In contrast to what was observed with perindopril, nitrendipine induced a significant relative decrease of PWV in AA homozygotes but not in carriers of the C allele. Since a strong positive relationship exists between BP and aortic stiffness, the absence of change in PWV despite a BP reduction after nitrendipine in AC and CC subjects suggests that nitrendipine induces neurohumoral vasoactive changes, which by themselves blunt the improvement of arterial stiffness. Because we studied nitrendipine and perindopril separately, we cannot make comparisons between the two drugs. However, the design of the present study allowed us to evaluate the effect of the AT1-R A1166C polymorphism within each treatment group. Our study indicates that the AT1-R polymorphism influences in the opposite way changes in arterial stiffness after treatment with nitrendipine or perindopril.
The beneficial effects of perindopril in individuals with the C allele may be of particular interest because these individuals have an exaggerated arterial stiffness and may represent a high cardiovascular risk population among people with hypertension.11 12 The mechanisms and clinical implications of the lack of effectiveness of the calcium antagonist nitrendipine in this group of hypertensive individuals are still unknown. If our results were to be confirmed by larger, prospective, double-blind studies, the AT1-R genotype could be a useful indicator for anti-hypertensive drug strategy, especially in individuals with increased arterial stiffness.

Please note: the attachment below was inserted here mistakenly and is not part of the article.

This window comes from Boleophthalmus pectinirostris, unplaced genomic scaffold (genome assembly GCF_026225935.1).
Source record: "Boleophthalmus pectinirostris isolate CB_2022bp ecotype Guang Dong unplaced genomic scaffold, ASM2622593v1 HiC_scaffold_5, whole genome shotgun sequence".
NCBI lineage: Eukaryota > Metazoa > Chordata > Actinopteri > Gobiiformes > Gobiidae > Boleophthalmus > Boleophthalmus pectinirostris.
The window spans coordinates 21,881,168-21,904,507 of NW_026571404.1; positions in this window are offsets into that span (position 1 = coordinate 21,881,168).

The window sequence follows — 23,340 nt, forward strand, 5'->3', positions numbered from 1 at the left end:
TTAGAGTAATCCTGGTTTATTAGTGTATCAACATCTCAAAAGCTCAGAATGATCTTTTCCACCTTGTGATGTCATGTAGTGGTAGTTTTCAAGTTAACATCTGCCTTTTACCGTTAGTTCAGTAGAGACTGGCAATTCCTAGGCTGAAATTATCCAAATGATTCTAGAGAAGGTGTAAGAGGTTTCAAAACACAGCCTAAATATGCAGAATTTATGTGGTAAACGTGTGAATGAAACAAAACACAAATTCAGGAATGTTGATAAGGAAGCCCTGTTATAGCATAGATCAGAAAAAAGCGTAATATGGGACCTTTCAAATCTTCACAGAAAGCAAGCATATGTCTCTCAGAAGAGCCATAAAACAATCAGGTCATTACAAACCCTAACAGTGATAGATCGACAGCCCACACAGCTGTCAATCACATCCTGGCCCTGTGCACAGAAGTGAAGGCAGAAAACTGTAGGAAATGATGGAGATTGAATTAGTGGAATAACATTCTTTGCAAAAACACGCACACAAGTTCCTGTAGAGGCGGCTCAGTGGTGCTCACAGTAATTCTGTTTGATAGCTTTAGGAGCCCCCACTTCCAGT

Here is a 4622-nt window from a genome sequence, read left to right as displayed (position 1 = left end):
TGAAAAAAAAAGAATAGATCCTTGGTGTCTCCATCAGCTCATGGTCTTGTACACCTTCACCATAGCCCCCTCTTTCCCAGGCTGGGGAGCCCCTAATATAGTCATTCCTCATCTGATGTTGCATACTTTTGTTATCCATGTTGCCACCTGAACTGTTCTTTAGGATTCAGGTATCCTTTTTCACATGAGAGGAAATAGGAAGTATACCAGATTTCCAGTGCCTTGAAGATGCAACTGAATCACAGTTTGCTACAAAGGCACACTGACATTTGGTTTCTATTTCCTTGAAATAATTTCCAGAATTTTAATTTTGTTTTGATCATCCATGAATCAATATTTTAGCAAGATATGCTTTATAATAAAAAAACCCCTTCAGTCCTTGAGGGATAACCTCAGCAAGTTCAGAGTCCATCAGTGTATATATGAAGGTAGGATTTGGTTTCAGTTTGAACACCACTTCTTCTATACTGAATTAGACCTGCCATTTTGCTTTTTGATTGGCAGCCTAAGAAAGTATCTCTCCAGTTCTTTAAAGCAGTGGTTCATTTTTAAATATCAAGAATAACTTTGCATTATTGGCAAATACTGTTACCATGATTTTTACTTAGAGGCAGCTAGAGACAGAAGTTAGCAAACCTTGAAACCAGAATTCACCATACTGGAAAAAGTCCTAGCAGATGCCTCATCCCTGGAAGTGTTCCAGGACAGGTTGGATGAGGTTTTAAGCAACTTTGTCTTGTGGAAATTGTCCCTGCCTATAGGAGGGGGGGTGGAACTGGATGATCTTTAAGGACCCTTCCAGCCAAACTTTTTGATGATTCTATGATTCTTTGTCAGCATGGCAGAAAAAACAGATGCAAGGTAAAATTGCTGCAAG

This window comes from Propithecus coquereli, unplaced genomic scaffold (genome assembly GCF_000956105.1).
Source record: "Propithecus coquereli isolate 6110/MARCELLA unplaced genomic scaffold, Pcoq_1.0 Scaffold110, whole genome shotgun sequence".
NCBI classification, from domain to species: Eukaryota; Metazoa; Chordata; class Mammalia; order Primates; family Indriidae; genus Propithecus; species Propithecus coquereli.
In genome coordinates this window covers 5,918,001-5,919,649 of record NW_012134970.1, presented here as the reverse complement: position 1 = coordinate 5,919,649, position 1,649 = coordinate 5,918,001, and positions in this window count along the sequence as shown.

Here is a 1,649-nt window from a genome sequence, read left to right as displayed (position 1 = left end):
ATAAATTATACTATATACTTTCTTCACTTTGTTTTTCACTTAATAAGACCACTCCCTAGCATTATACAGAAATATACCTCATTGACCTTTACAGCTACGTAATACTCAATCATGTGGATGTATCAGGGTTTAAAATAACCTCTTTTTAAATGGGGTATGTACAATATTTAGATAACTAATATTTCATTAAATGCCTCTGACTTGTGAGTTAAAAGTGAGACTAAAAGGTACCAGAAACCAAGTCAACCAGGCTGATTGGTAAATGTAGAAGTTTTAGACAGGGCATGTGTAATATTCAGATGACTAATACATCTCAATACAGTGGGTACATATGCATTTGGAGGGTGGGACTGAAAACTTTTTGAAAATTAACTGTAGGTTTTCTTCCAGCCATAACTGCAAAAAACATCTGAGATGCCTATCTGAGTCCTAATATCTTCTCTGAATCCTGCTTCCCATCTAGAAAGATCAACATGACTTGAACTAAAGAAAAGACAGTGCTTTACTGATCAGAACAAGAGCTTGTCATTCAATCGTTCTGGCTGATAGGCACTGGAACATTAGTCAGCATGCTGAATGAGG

Selected Abbreviations and Acronyms
|ACEI||=||angiotensin-converting enzyme inhibitor|
|AT1-R||=||angiotensin II type 1 receptor|
|PWV||=||pulse wave velocity|
This work was supported in part by INSERM, the Claude Bernard Association, and the Groupement de Recherche et d'Etudes sur les Genomes (GREG). The authors thank Servier Pharmaceutical Co for supporting the study. We also thank Isabelle Gautier for her excellent technical assistance.
Reprint requests to Athanase Benetos, MD, PhD, Hôpital Broussais (Serv Medecine 1), 96 rue Didot, 75014 Paris, France.
- Received March 18, 1996.
- Revision received April 2, 1996.
- Revision received May 13, 1996.